Find a strong definitive colour and choose a viewpoint so that the colour fills the viewfinder frame. Find the average exposure setting – the one your camera’s meter or your own meter recommends. Then take a sequence of pictures; all composed exactly the same, but differently exposed from bright to dark. Start at one stop brighter than the original metered setting, then stop down the aperture by half a stop each time.
Upon reading the guide notes in the OCA handbook i was pretty confused. The exercise is dealing with varying the exposure, yet it requires the exposure to be kept at the same setting, altering the aperture instead. While at first I thought this was a very long winded way to get the same result as if you were to simply alter the exposure settings – I did learn quite a bit about the effect different settings have in relation to one another. I haven’t shot too much using the manual setting either – which gives the photographer 100% control of all settings.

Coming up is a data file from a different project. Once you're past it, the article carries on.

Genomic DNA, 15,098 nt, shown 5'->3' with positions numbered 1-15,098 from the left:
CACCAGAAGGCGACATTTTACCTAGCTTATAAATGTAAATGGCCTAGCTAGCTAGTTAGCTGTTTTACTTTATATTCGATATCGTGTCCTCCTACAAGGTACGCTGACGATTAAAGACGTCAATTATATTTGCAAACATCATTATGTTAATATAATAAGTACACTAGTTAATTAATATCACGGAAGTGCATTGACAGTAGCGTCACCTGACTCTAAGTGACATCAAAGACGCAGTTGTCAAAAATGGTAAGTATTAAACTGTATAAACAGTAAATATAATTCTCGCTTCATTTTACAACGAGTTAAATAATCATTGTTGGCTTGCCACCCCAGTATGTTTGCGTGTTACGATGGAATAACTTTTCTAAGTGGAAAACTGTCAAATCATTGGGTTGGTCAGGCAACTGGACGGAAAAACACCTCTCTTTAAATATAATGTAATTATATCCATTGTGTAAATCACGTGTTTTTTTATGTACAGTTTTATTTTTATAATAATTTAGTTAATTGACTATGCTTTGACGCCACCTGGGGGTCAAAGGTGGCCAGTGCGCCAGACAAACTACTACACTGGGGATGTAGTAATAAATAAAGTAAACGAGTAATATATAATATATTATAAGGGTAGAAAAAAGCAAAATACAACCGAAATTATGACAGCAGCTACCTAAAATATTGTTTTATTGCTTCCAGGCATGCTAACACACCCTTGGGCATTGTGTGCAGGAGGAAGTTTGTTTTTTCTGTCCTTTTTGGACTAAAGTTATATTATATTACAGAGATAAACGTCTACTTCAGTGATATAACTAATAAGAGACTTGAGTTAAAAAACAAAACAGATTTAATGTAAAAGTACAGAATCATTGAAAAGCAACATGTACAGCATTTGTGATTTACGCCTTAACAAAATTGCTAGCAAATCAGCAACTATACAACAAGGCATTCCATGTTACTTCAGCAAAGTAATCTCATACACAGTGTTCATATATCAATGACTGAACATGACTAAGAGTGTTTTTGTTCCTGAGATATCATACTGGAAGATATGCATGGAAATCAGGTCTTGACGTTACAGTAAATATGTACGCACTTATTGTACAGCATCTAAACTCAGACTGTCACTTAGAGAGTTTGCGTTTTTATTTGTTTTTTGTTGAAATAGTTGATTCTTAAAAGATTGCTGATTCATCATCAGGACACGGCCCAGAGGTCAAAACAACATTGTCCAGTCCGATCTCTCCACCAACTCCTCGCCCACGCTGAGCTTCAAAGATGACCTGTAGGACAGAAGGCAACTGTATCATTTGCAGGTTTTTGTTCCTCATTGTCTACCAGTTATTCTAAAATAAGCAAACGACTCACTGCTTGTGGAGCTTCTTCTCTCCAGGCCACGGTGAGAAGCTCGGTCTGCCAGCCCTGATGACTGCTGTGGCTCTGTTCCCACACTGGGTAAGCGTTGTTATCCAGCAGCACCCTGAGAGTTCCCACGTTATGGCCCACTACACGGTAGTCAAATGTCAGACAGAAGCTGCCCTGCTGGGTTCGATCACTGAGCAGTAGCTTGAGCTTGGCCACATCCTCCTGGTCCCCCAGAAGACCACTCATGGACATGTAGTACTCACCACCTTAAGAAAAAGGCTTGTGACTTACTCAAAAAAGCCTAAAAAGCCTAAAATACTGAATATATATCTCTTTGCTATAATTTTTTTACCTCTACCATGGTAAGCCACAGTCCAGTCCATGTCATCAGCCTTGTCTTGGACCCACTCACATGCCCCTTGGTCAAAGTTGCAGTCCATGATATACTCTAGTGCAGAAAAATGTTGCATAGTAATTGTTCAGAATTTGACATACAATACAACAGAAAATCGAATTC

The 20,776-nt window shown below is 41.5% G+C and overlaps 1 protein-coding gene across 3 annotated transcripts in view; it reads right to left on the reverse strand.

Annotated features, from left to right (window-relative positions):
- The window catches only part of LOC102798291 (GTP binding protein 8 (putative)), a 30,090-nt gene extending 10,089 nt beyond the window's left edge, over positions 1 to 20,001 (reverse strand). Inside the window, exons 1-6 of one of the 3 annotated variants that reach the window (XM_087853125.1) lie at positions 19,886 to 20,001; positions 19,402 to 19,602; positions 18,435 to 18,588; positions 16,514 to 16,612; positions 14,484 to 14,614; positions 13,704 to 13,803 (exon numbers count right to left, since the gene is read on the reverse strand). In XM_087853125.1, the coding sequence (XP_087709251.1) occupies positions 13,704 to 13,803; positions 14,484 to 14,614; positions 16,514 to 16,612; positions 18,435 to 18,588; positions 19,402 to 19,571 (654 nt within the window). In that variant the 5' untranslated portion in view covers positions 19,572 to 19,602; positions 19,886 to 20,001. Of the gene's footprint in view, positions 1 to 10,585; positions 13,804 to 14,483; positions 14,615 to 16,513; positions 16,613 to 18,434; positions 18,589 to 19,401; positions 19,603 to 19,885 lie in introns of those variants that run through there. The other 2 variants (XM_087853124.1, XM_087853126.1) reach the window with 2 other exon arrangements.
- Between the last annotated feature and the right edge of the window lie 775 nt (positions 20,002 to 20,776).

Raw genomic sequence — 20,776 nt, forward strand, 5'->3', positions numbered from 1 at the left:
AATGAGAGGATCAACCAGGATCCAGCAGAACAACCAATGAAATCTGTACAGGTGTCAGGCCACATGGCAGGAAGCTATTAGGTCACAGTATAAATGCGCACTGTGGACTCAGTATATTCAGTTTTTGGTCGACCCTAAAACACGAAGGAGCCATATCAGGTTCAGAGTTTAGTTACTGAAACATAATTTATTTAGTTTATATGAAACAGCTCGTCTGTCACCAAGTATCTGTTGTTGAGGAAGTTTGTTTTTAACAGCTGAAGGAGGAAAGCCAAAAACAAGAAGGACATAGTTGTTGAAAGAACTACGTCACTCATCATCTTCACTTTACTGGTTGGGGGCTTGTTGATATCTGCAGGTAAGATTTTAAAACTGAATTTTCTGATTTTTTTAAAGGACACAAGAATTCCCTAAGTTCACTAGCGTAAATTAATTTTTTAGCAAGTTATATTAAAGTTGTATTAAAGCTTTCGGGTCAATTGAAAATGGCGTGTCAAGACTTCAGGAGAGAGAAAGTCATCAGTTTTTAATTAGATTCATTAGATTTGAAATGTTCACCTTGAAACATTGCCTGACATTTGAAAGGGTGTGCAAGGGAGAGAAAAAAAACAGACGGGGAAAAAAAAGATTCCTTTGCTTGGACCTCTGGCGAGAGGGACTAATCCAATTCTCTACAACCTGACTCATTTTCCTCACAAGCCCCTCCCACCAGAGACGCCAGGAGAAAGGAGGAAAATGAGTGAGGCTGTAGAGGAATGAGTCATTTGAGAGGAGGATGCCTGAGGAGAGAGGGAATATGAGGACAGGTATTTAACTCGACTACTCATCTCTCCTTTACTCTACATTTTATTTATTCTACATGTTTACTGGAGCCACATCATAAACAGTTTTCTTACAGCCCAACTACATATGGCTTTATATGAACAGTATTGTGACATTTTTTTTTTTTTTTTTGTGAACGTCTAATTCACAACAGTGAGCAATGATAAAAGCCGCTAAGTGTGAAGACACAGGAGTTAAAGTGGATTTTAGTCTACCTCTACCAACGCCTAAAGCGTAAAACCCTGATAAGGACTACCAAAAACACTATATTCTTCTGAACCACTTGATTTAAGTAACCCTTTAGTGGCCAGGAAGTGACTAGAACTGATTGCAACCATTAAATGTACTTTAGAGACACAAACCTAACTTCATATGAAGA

I found that my camera gave me a shutter speed of 1/4th (this may have been to do with the fact that I was shooting indoors) so I applied this shutter speed to the following apertures: f5.6, f7.1, f10, f16. Any setting beyong this was completely black. These settings demonstrated the objective.
My main observation is that the brightness of the pink is reduced through each photo. It’s clear and vivid in the first image, standing out from the surroundings, but as it gets darker it is less noticable. Altering exposure shouldn’t alter the hue of the colour itself, but the pink could be mistaken for red in the last picture. This may be because pink is not a primary colour. Had i done this exercise with, say, a red subject it may have appeared to have stayed red throughout. This is something i will experiment with later.
In conclusion altering the aperture has affected the brightness of the colour with hue and saturation remaining the same.